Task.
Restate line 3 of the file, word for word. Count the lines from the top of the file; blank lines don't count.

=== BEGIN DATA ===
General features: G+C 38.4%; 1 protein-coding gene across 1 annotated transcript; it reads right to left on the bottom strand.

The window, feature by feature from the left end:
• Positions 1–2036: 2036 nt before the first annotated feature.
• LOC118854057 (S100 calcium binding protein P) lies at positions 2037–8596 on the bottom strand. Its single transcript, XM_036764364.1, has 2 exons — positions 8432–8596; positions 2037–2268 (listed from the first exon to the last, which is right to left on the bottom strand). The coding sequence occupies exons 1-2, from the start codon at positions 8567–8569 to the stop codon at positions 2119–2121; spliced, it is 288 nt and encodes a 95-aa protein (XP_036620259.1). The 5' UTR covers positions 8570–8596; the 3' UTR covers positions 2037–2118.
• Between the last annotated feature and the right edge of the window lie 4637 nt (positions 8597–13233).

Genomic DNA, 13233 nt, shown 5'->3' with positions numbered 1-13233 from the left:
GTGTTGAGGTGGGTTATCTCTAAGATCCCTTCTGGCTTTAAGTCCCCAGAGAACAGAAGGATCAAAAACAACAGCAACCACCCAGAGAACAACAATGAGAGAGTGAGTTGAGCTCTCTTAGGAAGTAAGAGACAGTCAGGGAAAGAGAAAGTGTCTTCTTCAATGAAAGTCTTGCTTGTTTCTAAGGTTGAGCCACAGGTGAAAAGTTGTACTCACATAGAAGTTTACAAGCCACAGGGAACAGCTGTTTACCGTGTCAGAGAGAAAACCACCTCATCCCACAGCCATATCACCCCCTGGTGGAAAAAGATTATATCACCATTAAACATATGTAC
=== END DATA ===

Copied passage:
• Positions 1–2036: 2036 nt before the first annotated feature.